Kyle Partridge Is Back For More

Coming back to the sport after the setbacks Kyle Partridge endured last year is noble. The Las Vegas, Nevada, native was brought on to Hart & Huntington team by helping them secure title sponsor and was steadily improving his finishes at each Supercross round until a freak accident in St. Louis ended his season. As many know, the impact with the tunnel jump ruptured his foot, but also broke vertebra in his neck. Complications followed, as a bout with staph infection and an unsuccessful surgery made what was to be a 2 month recovery into five month ordeal.

Partridge is back for the 2013 Supercross as a full privateer, but rode a one-race deal for his former employer this weekend at A3. We talked with him before the night show on how the factory Suzuki differs from his normal production bike, as well as his road to recovery. The night’s racing would be rough; while running in qualifying postion in the heat, he fell and was sent to the LCQ. Another incident there would force him to DNF, but these results are not an indication of the speed his displayed throughout the day.

How did your one race deal with RCH come about and how is the bike?

I got a phone call on Tuesday morning and was asked to come ride the bike. The guys at Suzuki were excited on the way I am riding and they gave me the opportunity.

Your ride is just for Anaheim Three, because Josh is set to come back at San Diego, correct?

Yeah, I think it is for just Anaheim Three. It is until Josh comes back and is healthy.

Partridge worked closely with the RCH and Suzuki staff to tailor Josh Hill’s bike to his needs. He described riding the factory bike as a “dream come true.”

How is the RCH bike compared to your normal ride?

From what I was riding, this bike is a complete and total change. I was riding a bike with some production parts, suspension, and a pipe on it. There is really nothing else done to the motor. It took a little time to get used to, but as I rode it more through the week, I got more comfortable. I rode my whole amateur career for Suzuki and my dream was to always ride a factory Suzuki, so I guess you could say this is a dream come true. I have a factory motor, factory suspension, a good group of guys, and Dodge and Sycuan behind us. I hope to get in the main event and eliminate all of the mistakes that I have been making.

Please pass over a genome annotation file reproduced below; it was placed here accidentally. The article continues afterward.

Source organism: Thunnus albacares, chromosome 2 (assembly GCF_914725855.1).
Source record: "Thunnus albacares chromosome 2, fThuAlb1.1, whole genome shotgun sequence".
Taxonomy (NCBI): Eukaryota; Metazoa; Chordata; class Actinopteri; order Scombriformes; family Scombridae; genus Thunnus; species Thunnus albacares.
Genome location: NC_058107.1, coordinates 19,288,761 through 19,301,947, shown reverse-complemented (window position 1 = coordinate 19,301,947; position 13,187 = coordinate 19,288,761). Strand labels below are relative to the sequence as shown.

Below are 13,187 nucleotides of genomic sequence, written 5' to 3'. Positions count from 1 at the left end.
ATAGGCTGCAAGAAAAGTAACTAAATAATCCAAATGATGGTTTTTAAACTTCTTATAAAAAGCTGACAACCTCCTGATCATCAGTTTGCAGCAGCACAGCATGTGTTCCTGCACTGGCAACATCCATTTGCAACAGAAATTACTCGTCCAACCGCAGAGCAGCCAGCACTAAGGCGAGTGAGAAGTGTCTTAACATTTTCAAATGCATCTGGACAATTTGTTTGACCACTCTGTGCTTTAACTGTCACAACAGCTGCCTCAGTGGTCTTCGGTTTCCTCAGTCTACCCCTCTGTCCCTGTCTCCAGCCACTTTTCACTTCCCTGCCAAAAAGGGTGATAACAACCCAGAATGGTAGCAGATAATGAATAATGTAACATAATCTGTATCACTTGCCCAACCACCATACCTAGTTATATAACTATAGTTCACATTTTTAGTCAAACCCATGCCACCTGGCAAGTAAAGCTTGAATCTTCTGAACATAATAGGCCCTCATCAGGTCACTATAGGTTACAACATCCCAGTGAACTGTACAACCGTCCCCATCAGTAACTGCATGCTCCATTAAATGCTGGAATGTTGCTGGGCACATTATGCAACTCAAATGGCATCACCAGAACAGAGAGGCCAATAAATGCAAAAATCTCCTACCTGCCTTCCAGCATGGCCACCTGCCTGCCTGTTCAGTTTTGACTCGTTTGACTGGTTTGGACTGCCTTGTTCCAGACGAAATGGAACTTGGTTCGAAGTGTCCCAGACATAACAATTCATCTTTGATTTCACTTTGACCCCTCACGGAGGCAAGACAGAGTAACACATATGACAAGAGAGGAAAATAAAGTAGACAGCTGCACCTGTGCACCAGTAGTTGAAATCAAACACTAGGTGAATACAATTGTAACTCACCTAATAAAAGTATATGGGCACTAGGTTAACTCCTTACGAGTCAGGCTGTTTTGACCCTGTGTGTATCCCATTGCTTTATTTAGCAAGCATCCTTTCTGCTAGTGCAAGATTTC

Is there a chance they could add a third bike for you, even if it is not a factory bike?

I’m not really too sure. The primary focus now is on two guys, and they need two factory bikes on the track every weekend. It is something that is just for this weekend, but I still jumped on the opportunity, because it is factory bike.

Partridge is a full privateer for 2013 and says that his normal Suzuki RM-Z 450 is largely unchanged from one off a dealership floor.

How do you feel your season has gone so far?

I feel really good. As far as my speed and everything goes, everything is fine. My fitness feels solid, but I have just been making mistakes in my heat races that put me in the LCQ. And in those, we had the winner of the first and second rounds in them. I went into them as levelheaded as I could and rode my hardest, but it is tough to have a basically stock bike and few avenues to improve the engine and suspension.

Talk a little bit about your injury at St. Louis and recovering from it. The misconception is still that your foot was the major injury, but a broken neck is what actually kept off the track.

Yeah, initially we thought it was just my foot in the hospital, but I moved funny when I was there. The neck was a pretty big deal and was definitely scary. I have a family and a son, so it put things like if I wanted to race in perspective. I made sure to see four or five doctors to make sure that I was okay, but there was a lot of stuff that happened that people are not aware of. I was in the hospital in St. Louis for three weeks, and when I got out, I got a staph infection in my foot. So, I had to go back to the hospital for another week. Then they did the first surgery on my neck and it did not heal correctly, so they had to do another surgery through the front. It was a lot longer than we initially thought it would be, because I was told it would be only eight weeks off of the bike. It turned into four or five months, primarily because of the staph infection. When they fused the vertebra, it didn’t sit level in the front. They had to go through the front, and so far it is good. I got a few crashes out of the way .

How did you build your energy levels and stamina back after getting staph?

Luckily we caught it early. I came home from the hospital and after two days, my chick could smell a pretty bad odor from my foot. We went directly to the hospital and I was there for five days, getting pumped full of fluids and medications to get rid of it. After three weeks, it was gone. When I started riding, my energy levels were pretty low. I went to Germany for a Supercross two days after I was released to ride, but after two laps I was dead. I hadn’t ridden in six months. I did a lot of work with Tyler Kalisiak at Rockwell Training Facility and it helped get my fitness back to where it was, if not better than what it was before I was hurt. I am fortunate to have people behind me that put in work to help me going racing this year.